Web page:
Diversity Matters for Scaling Up Agriculture’s Benefits to Society

Full Title

Can enhancing diversity help scale up agriculture's benefits to people and the environment?


Diversity matters. Diversity in colour, gender, culture, and ideas, are what make our world interesting and beautiful. In recent years diversity in our agricultural systems has been rapidly changing. Two existing SESYNC projects aim to understand the political drivers of this change, and its impacts on human nutrition. Our project aims to complement, and work with, these existing projects by laying the groundwork for operationalizing a monitoring network for assessing the benefits and costs of agricultural diversification with respect to the Food-Energy- Water nexus. To do this, our project will analyze and synthesize data from our network’s existing empirical projects in North America, South America and Africa. Each of these projects works with multiple farms arrayed across local and landscape-scale gradients of diversification. We will couple these analyses with a coordinated mapping effort to synthesize large-scale data sets and classifications of agricultural diversity patterns. We will then integrate these data to (1) undertake trade-off and multifunctionality analysis, (2) identify key gaps in currently linking social and environmental outcomes in survey instruments, and (3) devise a common protocol for operationalizing assessments of agricultural landscape diversity and outcomes over time. Our rich localized data-sets, coupled with our growing collaborative global network offer an opportunity for new scientific insights into the assessing the costs and benefits of agricultural diversification at large spatial scales. Our commitment to working with farmers in the fields across geographic and cultural contexts offer a direct means to translate insights into action.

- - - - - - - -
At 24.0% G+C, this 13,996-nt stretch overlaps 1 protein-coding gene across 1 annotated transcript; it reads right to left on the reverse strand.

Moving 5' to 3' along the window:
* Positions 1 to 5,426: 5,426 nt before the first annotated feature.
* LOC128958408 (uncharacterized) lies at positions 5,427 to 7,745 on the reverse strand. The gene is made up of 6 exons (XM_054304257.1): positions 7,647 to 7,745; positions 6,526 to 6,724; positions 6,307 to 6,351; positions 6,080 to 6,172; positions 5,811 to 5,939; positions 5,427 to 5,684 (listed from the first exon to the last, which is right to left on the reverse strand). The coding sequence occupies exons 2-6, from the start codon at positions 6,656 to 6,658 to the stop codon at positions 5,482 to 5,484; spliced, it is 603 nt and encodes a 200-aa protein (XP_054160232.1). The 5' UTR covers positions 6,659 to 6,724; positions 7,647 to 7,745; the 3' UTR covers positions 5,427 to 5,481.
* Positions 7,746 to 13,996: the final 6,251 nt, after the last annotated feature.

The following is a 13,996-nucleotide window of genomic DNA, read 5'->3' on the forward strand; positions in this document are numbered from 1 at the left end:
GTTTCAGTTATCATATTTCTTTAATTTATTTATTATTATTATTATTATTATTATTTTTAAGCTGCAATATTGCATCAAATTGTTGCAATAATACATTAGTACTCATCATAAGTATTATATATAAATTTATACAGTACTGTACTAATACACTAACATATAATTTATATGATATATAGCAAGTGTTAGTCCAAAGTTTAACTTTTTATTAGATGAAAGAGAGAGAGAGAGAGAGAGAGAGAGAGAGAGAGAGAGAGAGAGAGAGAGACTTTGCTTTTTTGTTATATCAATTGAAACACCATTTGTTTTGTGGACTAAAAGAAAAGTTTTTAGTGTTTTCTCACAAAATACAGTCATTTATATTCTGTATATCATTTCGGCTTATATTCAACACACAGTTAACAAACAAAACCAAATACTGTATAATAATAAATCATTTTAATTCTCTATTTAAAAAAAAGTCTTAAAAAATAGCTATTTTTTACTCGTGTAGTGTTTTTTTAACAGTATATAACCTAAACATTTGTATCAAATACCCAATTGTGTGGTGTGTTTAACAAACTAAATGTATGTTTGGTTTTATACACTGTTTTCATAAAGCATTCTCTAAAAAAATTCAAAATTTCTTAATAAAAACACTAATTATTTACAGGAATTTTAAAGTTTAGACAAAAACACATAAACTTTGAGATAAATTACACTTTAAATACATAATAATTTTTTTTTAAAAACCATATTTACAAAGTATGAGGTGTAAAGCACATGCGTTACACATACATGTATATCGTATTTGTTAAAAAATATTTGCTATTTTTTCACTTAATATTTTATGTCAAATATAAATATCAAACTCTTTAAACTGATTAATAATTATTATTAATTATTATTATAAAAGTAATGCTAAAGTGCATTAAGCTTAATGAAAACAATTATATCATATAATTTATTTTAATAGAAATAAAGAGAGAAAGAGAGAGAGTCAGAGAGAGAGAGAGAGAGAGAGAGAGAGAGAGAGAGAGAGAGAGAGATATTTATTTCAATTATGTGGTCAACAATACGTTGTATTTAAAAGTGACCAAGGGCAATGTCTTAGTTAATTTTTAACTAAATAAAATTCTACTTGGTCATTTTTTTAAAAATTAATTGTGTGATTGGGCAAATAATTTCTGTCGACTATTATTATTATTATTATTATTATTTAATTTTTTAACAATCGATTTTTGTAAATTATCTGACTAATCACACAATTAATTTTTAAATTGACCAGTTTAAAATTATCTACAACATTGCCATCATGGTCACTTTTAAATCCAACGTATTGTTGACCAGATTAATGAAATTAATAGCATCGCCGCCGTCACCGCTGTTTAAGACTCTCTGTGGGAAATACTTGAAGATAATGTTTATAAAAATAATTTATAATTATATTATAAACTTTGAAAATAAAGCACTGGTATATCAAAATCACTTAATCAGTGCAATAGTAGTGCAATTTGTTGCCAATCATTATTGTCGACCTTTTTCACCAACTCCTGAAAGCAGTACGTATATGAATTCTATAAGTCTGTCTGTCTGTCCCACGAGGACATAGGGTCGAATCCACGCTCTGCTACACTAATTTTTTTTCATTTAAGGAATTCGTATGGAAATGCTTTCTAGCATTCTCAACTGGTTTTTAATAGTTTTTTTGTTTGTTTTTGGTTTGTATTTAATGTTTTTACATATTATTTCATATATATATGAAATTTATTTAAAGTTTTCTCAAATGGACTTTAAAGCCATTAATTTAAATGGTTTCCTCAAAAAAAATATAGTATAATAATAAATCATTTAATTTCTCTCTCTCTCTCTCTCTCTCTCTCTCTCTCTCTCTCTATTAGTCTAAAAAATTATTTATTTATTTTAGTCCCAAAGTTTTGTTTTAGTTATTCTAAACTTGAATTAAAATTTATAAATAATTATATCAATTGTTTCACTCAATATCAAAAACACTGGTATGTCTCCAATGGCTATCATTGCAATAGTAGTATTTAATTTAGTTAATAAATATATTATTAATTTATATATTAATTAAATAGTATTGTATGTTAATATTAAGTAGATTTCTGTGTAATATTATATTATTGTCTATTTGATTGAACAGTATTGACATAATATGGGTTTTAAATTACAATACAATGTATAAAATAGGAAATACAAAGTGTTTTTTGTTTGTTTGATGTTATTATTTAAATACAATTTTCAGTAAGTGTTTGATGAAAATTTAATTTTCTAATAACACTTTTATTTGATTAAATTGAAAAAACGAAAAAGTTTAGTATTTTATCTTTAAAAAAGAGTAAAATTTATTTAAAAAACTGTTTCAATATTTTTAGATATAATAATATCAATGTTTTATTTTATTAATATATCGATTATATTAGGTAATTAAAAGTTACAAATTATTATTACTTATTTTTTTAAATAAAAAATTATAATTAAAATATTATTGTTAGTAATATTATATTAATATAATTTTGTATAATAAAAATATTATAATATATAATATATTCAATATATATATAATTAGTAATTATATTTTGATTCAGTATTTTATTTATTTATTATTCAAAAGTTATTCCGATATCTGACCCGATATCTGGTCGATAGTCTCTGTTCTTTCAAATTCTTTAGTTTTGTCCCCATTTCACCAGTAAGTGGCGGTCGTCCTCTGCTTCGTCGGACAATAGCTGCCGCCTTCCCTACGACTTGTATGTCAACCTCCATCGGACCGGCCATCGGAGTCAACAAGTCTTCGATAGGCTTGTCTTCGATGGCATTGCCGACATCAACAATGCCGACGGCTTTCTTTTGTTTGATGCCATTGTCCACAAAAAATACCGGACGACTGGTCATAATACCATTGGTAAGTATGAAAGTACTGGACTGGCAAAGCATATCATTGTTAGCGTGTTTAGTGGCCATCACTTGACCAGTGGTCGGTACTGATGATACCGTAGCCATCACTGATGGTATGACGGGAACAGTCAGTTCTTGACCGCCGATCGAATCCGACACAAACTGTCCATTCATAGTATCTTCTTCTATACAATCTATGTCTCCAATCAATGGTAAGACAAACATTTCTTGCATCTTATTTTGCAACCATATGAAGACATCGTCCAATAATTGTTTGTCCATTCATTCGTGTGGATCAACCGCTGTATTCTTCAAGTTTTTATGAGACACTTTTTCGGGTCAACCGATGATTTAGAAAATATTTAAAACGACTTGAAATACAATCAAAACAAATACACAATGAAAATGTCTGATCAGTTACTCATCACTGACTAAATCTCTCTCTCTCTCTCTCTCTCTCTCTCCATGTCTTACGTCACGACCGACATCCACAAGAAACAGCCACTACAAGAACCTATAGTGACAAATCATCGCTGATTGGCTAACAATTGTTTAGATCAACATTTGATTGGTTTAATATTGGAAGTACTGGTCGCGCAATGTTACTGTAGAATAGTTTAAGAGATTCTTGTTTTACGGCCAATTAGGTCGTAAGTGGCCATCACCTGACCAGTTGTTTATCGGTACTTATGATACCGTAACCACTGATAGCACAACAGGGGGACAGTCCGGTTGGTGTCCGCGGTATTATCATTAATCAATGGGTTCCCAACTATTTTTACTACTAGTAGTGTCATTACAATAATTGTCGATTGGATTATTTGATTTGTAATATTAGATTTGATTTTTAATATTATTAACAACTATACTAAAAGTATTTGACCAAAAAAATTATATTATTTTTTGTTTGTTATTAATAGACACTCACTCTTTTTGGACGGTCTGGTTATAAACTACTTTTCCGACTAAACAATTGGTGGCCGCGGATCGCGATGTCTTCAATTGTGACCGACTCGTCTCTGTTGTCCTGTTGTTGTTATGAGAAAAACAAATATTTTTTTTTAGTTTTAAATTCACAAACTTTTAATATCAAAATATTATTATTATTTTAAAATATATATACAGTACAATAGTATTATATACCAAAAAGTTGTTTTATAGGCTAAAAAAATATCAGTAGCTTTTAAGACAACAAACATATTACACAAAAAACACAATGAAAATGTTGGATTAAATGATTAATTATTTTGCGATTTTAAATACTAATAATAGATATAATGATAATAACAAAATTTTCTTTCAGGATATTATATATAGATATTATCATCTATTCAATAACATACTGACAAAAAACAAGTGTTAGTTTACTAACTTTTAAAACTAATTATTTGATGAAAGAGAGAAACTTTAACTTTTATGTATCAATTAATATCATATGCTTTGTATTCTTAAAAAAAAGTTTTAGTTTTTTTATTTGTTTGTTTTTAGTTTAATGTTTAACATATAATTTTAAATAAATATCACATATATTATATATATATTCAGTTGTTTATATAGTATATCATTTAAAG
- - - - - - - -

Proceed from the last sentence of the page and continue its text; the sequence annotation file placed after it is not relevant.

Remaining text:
Project Type
Team Synthesis Project
Principal Investigators
Zia Mehrabi, University of British Columbia
Claire Kremen, University of British Columbia
Jordan Graesser, University of Queensland
Lucas Garibaldi, Universidad Nacional de Río Negro
Ingo Grass, University of Hohenheim
Laura Rasmussen, University of Copenhagen
Rachel Bezner Kerr, Cornell University
Christian Levers, Helmholtz Centre for Environmental Research - UFZ / University of British Columbia
Francesco Tacconi, CSIRO
Hannah Wittman, University of British Columbia
John Innocensia, Michigan State University

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